At first sight, Gadwal, with its chaotic traffic and grimy streets, might come across as
At first sight, Gadwal, with its chaotic traffic and grimy streets, might come across asunderwhelming. However, once you venture out of the town into the surrounding countryside, the landscape takes a turn for the picturesque. While there are a few temples, forts and a dam here, the highlight is the majestic Ranganayaka Swamy Temple.
The Gadwal Fort, 2.5km northwest of the railway station, is the central landmark of the town. The bus station is next to the fort. The Haritha Hotel is on the outskirts of the town, along the road to NH 7.
THINGS TO SEE & DO
Peda Soma Bhupaludu (Somanadri), the ruler of Gadwal samasthanam, built a grand fort in the town between 1703 and 1710 CE. Before independence, the revenue of the region was ₹3,00,000 and the Nizam was paid a tribute of ₹86,840.
The citadel has now become largely dilapidated. Its main attraction is the Chenna Keshava Swamy temple complex. Next to the temple complex, there is a stepwell enclosed by arched pavilions.
The monument is now home to the M.A.L.D. Government Arts & Science College, which has taken over most structures within. The institution is also constructing newer buildings, further damaging the ruins within. Outside the fort, there is a 32-feet-long cannon – one of the largest in India – that Somanadri brought here after defeating the Nawab of Kurnool.
For people in the rest of Telangana, Gadwal is synonymous with saris. The unique feature of these handloom saris is that while the body is made from cotton, the border and the pallu are made of silk. While the silk is sourced from Bangalore, the gold and silver threads used in the embroidery are from Surat. The best of these saris are so finely woven that they can be folded and fit inside a matchbox. You can buy Gadwal sarees in the stores around Gandhi Chowk – Udai sari centre, Manju sari centre, JK saris and Chandana sari house.
WHERE TO STAY AND EAT
Very few choices to stay are available in Gadwal. Telangana Tourism’s Haritha Hotel (Cell: 09705391200; Tariff: ₹700–1,200) with a restaurant and boating facilities, is the best option here. Sri Venkateswara Lodge (Tel: 08546-272933; Tariff: ₹450–1,100) offers basic accommodation only. The rooms have attached baths and there is room service as well.
Jayasree Restaurant is the best place to eat while here. Other decent places include Haritha Hotel’s restaurant and Hotel International. All offer vegetarian and non-vegetarian south Indian fare.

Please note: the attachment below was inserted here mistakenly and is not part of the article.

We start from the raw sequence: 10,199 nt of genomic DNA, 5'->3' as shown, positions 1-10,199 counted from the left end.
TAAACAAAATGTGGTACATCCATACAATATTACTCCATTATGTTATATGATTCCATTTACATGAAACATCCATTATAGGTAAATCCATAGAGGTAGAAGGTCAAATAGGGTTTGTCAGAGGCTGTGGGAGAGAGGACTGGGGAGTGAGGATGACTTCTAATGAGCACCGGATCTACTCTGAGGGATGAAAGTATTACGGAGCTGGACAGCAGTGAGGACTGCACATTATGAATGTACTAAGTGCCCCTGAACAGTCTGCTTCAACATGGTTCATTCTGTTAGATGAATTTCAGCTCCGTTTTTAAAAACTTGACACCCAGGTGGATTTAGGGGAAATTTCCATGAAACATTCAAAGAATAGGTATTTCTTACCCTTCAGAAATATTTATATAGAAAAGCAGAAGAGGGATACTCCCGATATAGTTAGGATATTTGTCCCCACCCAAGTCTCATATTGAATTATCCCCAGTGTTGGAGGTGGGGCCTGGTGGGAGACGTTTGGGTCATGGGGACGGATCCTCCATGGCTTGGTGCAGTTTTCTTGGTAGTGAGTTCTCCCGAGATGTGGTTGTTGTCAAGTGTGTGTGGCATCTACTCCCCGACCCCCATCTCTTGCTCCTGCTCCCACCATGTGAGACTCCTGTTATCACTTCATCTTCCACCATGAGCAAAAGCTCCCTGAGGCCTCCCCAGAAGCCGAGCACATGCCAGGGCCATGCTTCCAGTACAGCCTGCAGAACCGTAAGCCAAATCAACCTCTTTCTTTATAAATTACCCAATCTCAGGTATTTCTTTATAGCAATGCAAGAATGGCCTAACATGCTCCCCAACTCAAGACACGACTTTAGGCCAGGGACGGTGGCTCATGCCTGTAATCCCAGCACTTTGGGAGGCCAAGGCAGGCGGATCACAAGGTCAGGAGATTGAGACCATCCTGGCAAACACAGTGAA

Chinna Chintharuvela (14km)
The Venkateshwara Swamy Temple, located in Chinna Chintharuvela, a village in Dharoor mandal, is a minor stopover for many tourists. The temple, located on the Korakondaiah Hill, is also known as Korakondaiah to devotees. Locals say that it is one of the oldest temples in the region. However, the present structure of the shrine was built about 25 years ago. The unique feature of the idol here is that it located between two hillocks. Those devotees from the region who are unable to make a pilgrimage to Tirupati come here instead.
In the nearby village of Pedda Chintaruvela, there is a temple dedicated to Anjaneya Swamy. The sanctum sanctorum here has an exquisite stone-carved idol of the deity. The villages are northwest of Gadwal, en route to Jurala Project.
Jurala Project (18km)
The Jurala Project (also known as Priyadarshini) is a dam on the Krishna river. Built in 1996, the hydroelectric project has a capacity of 11.94 TMC and a height of 1,045ft. The dam is significant for the state as it is the only one that has water throughout the year. There is a deer park, a Ramalayam and a Parthasarathi temple near by.
While the reservoir is not as scenic as the neighbouring Koilkonda, you can stop here if you are passing through. The lake is a popular destination for fishing and locals sell fresh catch along its banks. It also has a rich avian population.
The Ranganayaka Swamy Temple in Srirangapur is the most spectacular amongst the sights around Gadwal. Located on the banks of a lake known as Ratna Pushkarni, the temple makes for a very scenic day trip. The massive gopuram of the temple is replete with carvings. Inside, a pathway through manicured garden leads to the main shrine – a large, pillared hall with two sanctums. There is a stairwell at the back of the sanctum sanctorum that is supposedly the entry of a tunnel leading to another temple on an island in the middle of the lake. The island temple is in ruins though and the stairwell is locked. Next to the main shrine is a small pavilion. In the vicinity, there are minor temples and temple tanks. Drive along the bank of the lake for gorgeous views of the temple. The present structure of the temple is said to have been built by the rulers of Wanaparthy in the 18th century.
When to go All year round, but October to March is the most comfortable time for travel
Central Reservations Office
Department of Tourism
NSF Shakar Bhawan
Opp Police Control Room
Tel: 040-2980140, 66745986
STD code 08546
Air Nearest airport: Hyderabad (220km/ 5–6 hrs) is served by both domestic and international flights. A taxi to Gadwal costs around ₹2,000 (including diesel)
Rail Gadwal Railway Station is served by the August Sampark Kranti Express from Secunderabad Jn. From Kacheguda Raliway station, trains available are Bangalore Express, Jaipur-Mysore Express, Kacheguda-Chennai-Egmore Express and Kacheguda-Guntur Passenger. Autos are readily available just outside the station
Road It’s a smooth ride down NH7 to Pebbair via Shamshabad, Kendoor, Addakal and Kothakota. Continue to Gadwal Fort, a little after which you turn right on to the Gadwal Road. Gadwal is about 16km from the fort
Bus From Hyderabad’s Mahatma Gandhi Bus Stand (Tel: 040-23434268) the non-AC Express bus costs ₹120
Location Southwestern part of Mahbubnagar District
Distance 190km S of Hyderabad
Route From Hyderabad NH 7